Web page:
Landing : Athabascau University

Michael Geist: "Social Media Privacy Fears Are Legit, Let's Act"

The House of Commons Committee on Ethics, Accountability and Privacy recently launched a major new study into the privacy concerns raised by popular social media sites. The study promises to canvass a wide range of perspectives as elected officials grapple with emerging privacy issues and consider whether the current legal framework provides sufficient protection.

Canadians are among the most active social media users in the world, yet the growing reliance on sites such as Facebook, Twitter, LinkedIn and Google+ has generated unease with the privacy implications of massive data collection. I was invited to appear before the committee last week and used my time to identify four areas in need of action.


  • While I consider C-30 a costly and unacceptable intrusion into Canadians privacy I disagree with Geist's third point. Social networking sites as used today are effectively semi-public or public spaces, really little different than the bar with a cover charge. After choosing to share something with the first 500,000 people can it really be private information? If law enforcement or businesses wish to analyze the data consumers provide the social media company I am all for it. Just keep out of regular internet traffic and email unless there is a warrant.

    Eric von Stackelberg June 7, 2012 - 10:14am

  • I think it would be risky to generalize too far how people use social media publicly. When Facebook emerged, privacy was one of its key selling points - even if they've opened it with every successive policy and tech update since. Privacy remains a key resource and principle for much of what happens here in the Landing. Cognizant that the user of for-profit social media services (e.g. Facebook) is the commodity, I think it's still important to conscientiously practice - and exercise the right to - privacy in the use of services that purport to protect it. On which grounds I would oppose the police or corporate surveillance and analysis of ostensibly private social media user content - so much of which is shared in good faith on pretexts of privacy even if it ends up public - as vigorously as I would that of email.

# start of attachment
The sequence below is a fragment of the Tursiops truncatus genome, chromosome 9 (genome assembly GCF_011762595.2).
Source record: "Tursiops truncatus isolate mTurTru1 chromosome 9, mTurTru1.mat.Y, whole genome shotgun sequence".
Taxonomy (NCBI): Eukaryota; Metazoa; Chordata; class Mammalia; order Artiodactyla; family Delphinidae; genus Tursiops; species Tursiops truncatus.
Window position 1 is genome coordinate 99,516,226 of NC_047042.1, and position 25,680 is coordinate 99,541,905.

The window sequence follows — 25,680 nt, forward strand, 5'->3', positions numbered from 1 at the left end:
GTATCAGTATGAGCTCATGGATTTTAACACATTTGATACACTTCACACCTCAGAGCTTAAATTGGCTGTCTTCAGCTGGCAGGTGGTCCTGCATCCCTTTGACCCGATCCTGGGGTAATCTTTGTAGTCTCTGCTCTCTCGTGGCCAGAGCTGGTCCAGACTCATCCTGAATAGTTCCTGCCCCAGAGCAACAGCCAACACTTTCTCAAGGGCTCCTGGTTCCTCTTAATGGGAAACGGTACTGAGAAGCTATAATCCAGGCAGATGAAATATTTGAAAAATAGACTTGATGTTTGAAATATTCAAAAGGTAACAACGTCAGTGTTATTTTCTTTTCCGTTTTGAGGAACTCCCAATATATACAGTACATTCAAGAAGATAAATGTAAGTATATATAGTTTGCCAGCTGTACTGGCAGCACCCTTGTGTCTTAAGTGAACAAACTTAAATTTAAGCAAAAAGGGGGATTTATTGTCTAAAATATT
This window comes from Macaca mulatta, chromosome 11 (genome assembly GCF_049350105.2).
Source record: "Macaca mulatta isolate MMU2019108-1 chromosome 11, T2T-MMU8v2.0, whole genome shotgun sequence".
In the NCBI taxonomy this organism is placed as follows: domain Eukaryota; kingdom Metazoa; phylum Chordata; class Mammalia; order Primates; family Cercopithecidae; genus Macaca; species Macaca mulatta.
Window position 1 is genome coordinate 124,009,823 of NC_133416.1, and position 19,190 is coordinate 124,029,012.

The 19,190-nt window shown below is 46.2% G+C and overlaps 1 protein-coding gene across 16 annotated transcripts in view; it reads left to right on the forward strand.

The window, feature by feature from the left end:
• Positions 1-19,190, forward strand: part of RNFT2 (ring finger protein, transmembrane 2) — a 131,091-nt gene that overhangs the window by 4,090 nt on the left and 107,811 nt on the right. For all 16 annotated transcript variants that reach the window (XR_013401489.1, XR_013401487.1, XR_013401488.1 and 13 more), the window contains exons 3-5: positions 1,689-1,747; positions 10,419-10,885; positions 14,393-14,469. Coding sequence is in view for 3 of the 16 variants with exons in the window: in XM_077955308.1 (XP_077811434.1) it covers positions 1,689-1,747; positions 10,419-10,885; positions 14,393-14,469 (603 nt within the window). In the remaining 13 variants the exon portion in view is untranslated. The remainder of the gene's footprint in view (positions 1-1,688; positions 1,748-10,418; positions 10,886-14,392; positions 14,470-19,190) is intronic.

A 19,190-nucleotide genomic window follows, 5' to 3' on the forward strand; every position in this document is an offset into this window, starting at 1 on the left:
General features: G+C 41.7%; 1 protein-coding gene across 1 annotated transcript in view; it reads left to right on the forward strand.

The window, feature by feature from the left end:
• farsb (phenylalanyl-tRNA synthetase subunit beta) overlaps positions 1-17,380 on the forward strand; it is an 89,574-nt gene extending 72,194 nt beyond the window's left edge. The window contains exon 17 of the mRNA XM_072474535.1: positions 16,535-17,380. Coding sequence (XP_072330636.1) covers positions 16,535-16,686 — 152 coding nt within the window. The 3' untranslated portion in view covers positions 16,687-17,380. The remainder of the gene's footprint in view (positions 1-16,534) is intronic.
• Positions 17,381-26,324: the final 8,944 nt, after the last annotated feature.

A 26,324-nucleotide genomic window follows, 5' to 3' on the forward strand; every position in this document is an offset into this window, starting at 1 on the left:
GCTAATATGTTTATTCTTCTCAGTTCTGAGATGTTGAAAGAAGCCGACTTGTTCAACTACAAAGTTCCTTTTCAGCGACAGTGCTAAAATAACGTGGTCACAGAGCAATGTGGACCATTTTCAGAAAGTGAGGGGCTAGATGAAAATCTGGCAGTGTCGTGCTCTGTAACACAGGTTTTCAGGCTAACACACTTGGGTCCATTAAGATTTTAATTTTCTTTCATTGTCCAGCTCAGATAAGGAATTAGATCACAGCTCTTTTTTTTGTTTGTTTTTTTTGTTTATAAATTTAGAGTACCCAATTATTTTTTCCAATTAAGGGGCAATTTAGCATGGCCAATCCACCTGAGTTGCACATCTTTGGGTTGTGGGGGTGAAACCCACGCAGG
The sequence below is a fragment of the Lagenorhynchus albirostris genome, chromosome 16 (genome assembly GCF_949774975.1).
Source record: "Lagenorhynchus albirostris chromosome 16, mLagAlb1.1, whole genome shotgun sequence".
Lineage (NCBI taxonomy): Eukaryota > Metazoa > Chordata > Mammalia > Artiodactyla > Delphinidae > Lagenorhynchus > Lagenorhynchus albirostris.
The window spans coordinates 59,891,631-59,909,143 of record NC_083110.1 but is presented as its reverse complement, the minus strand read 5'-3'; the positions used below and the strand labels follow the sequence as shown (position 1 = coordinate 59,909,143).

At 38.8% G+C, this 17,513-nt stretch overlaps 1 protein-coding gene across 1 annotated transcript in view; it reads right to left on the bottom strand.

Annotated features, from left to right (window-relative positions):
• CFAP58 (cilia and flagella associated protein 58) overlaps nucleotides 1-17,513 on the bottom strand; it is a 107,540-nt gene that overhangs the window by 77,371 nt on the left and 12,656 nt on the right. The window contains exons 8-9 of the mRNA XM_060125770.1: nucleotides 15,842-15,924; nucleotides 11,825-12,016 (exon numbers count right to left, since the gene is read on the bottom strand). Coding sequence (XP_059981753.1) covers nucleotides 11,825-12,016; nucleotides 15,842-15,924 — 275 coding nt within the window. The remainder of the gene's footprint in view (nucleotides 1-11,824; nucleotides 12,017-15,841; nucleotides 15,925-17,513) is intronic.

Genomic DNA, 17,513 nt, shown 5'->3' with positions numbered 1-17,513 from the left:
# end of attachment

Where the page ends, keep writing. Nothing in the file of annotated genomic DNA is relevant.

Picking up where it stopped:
To translate the point in terms of the face-to-face scene you offer as analogy: I don't want to pay the cover charge to a party only to find the place full of police. I've been there. It's a vibe killer.

    Mark A. McCutcheon June 8, 2012 - 3:03pm

  • I do not believe you can compare the reach of 3K-5K (eg. Landing) versus hundreds of millions (eg. Linkedin or Facebook) of users when talking about privacy. In the F2F scene the expectations of privacy in a private house party versus bar with cover versus big valley jamboree are different. From my perspective the boundaries and scope should be set by reach (eg. target audience) rather than technology (eg. social networking systems) because changing applications of the technology change the requirements for privacy.

    As for specific examples I believe a warrant should be required for the Landing, but not for Facebook or Linkedin not because any are less social networking systems but because of the reach based on the user base.

    Eric von Stackelberg June 9, 2012 - 12:41pm

These comments are moderated. Your comment will not be visible unless accepted by the content owner.

Only simple HTML formatting is allowed and any hyperlinks will be stripped away. If you need to include a URL then please simply type it so that users can copy and paste it if needed.